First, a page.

Smart homes are homes equipped with technology that provides the occupants with comprehensive information about the state of their home and allow them to control all connected devices, including remotely.


1::Phishing Attacks
3::Privacy Invasions
2::Unsolicited and infected email

This is not the correct answer. With Phishing an attacker tries to collect user personal data (such as passwords and credit card numbers) by means of fake apps, fake SMS, or fake email messages that seem genuine. The correct answer among those provided is privacy invasions are possible, as smart homes may collect data about people living in the house and this data could be used for instance by third parties who are the provider of smart functionalities. Such data could be, for example, details of the behaviour of people in the home, consumer activity, presence or absence, health, preferences and habits. See for more information the The ENISA Report Threat Landscape for Smart Home and Media Convergence:

https://www.enisa.europa.eu/activities/risk-management/evolving-threat-environment/enisa-thematic-landscapes/threat-landscape-for-smart-home-and-media-convergence

 

This is the correct answer, as smart homes may collect data about people living in the house and this data could be used for instance by third parties who are the provider of smart functionalities. Such data could be, for example, details of the behaviour of people in the home, consumer activity, presence or absence, health, preferences and habits. See for more information the ENISA Report Threat Landscape for Smart Home and Media Convergence:

https://www.enisa.europa.eu/activities/risk-management/evolving-threat-environment/enisa-thematic-landscapes/threat-landscape-for-smart-home-and-media-convergence

 

This answer is partially correct. Indeed, some smart home devices may have their own email accounts (this is common for web-connected printers) and this can be exploited to send spam or infected with malware messages to these devices. However, this is a general threat for any computer handling e-mail accounts. The most correct answer in this scenario is that privacy invasions are possible, as smart homes may collect data about people living in the house and this data could be used for instance by third parties who are the provider of smart functionalities. Such data could be, for example, details of the behaviour of people in the home, consumer activity, presence or absence, health, preferences and habits. See for more information the ENISA Report Threat Landscape for Smart Home and Media Convergence:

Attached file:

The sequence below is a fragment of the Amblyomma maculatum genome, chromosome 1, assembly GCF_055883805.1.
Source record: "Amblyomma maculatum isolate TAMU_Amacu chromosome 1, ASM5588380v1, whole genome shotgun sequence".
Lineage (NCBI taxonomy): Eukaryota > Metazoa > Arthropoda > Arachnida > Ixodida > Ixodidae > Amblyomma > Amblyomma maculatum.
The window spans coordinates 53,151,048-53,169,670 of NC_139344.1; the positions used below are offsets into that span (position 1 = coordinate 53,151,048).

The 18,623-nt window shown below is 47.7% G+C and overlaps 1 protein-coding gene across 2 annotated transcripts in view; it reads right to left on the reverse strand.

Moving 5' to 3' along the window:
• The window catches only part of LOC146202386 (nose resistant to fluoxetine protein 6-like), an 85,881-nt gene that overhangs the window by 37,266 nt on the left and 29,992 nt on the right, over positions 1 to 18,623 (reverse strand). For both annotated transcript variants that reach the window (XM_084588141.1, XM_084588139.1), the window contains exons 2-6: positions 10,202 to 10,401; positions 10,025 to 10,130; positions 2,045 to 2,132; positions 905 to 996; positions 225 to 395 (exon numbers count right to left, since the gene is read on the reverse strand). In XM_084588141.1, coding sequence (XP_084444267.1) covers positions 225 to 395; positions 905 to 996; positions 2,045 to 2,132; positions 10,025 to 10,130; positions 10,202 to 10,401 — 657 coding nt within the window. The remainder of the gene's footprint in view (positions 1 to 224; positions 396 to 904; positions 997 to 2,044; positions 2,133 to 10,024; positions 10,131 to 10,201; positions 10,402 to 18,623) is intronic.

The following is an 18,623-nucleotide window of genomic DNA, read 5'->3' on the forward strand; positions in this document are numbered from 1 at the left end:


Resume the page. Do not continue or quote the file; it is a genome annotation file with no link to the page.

https://www.enisa.europa.eu/activities/risk-management/evolving-threat-environment/enisa-thematic-landscapes/threat-landscape-for-smart-home-and-media-convergence

 


Examples of smart home devices include: smart fridges, smart electricity meters, smart blinds, and automatic pet feeders. Smart homes hold the promise of improving our quality of life.

However smart homes may also bring new threats to people living in the house, a main example of which is….